Carrefour Belgium is tightening its animal welfare requirements for suppliers – banning all meat from castrated pigs and animals slaughtered without prior stunning.
The new rules were developed following consultation with Belgian animal welfare organisation Global Action in the Interest of Animals (GAIA).
Following in the footsteps of other major supermarket chains, Colruyt, Lidl and Delhaize, Carrefour will ban fresh meat from castrated piglets from the end of 2013, which GIAI said this would save approximately half a million pigs annually from undergoing castration.
Pascal Léglise, director of quality, health and sustainable development for Carrefour Belgium, said the move had been scheduled for the end of next year to “give producers time to adapt to the changing marketplace”.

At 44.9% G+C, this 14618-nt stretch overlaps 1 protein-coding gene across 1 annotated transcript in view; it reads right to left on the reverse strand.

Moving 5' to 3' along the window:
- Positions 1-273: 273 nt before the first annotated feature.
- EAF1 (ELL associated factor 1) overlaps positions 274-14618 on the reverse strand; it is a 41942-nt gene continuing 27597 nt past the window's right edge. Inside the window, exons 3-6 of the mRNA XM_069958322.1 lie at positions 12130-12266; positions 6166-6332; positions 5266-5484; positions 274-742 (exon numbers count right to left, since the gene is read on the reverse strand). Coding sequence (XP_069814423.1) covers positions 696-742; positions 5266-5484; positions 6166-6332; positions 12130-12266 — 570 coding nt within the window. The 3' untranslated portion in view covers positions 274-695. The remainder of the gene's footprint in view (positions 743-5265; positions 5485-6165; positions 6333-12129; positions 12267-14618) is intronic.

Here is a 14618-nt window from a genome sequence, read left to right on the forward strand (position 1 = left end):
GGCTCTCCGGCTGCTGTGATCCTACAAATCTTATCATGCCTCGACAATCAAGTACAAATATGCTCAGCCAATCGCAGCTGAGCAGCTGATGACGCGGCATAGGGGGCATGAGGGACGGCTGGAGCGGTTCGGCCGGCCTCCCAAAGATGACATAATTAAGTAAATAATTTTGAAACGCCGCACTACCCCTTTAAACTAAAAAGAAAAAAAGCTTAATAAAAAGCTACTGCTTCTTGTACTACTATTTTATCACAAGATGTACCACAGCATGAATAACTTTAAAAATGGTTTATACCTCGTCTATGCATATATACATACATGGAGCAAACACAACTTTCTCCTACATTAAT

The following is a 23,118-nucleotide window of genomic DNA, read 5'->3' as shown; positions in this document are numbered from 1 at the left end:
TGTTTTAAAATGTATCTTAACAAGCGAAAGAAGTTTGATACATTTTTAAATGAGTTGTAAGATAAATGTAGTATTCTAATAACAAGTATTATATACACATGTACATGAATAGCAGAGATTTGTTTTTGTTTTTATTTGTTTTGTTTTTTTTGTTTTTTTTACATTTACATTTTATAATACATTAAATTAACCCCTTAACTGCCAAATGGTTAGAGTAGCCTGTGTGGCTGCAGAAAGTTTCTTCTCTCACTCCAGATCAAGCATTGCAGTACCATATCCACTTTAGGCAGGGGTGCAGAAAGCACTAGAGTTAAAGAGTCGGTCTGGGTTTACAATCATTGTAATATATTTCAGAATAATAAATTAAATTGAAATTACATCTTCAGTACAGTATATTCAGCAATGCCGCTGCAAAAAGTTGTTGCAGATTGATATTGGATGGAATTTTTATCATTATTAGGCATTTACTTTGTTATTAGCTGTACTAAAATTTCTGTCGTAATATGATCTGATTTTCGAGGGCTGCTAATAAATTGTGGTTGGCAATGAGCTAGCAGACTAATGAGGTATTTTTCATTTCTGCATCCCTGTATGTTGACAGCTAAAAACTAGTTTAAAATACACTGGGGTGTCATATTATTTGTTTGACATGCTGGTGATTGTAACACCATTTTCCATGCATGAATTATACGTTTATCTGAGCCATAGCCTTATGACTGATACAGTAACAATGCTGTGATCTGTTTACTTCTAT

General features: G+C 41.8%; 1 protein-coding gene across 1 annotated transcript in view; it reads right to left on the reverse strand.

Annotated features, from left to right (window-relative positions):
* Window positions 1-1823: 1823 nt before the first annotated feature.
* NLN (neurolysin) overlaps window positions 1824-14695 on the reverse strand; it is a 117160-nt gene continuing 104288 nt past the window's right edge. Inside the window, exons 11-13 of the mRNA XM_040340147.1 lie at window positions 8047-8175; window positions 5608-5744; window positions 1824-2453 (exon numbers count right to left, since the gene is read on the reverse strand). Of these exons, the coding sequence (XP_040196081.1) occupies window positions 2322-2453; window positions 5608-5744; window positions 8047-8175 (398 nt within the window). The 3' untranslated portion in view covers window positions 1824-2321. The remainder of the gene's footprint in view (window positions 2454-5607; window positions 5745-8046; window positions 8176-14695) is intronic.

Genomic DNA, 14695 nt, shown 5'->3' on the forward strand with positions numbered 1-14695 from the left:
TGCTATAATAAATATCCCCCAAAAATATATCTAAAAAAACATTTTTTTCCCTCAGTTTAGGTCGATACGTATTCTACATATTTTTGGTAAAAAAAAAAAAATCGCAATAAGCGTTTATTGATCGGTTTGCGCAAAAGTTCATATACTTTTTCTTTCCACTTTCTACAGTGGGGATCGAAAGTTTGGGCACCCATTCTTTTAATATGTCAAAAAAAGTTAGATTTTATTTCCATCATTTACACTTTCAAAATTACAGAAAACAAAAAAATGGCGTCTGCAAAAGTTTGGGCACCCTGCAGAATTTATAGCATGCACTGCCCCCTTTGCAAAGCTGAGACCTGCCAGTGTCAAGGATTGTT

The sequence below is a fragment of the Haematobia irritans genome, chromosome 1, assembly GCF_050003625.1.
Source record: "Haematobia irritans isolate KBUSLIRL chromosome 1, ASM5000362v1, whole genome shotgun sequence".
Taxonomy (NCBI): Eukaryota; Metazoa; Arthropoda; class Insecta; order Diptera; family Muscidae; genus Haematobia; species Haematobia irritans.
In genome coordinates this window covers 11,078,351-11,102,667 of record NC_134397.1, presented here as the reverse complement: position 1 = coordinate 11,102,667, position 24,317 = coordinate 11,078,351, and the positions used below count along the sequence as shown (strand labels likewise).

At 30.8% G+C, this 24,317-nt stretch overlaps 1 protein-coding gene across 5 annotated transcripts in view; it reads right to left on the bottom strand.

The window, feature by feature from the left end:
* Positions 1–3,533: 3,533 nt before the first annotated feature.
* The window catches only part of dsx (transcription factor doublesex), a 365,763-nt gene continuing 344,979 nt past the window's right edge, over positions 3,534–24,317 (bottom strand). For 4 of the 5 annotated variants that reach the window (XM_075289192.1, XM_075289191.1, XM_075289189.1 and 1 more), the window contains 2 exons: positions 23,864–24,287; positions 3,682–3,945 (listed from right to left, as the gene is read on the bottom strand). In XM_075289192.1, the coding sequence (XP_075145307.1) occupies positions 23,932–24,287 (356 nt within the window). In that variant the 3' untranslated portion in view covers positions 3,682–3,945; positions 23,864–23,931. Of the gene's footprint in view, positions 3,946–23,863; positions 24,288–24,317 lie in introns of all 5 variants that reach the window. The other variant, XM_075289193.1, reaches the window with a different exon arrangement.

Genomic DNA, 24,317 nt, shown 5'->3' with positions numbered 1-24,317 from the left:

The company said it would leave it up to its suppliers whether to let whole animals move through the chain and detect boar taint on the slaughterline, or vaccinate against boar taint.
The ban on animals slaughtered without prior stunning will come into force this month and apply to all meat, including halal-certified meat. Michel Vandenbosch, president of GAIA, commented: “Carrefour has taken a landmark decision that will save thousands of animals from suffering from slaughter without stunning.”
Carrefour Belgium has also begun negotiations with suppliers to ensure that, from 2013, only eggs from cage-free systems are used to manufacture own-brand products.
The changes have been welcomed by European animal welfare organisation, Eurogroup for Animals, which said: “This initiative will benefit millions of animals each year and Eurogroup really encourages other food retailers across Europe to demonstrate real concern for the welfare of animals.”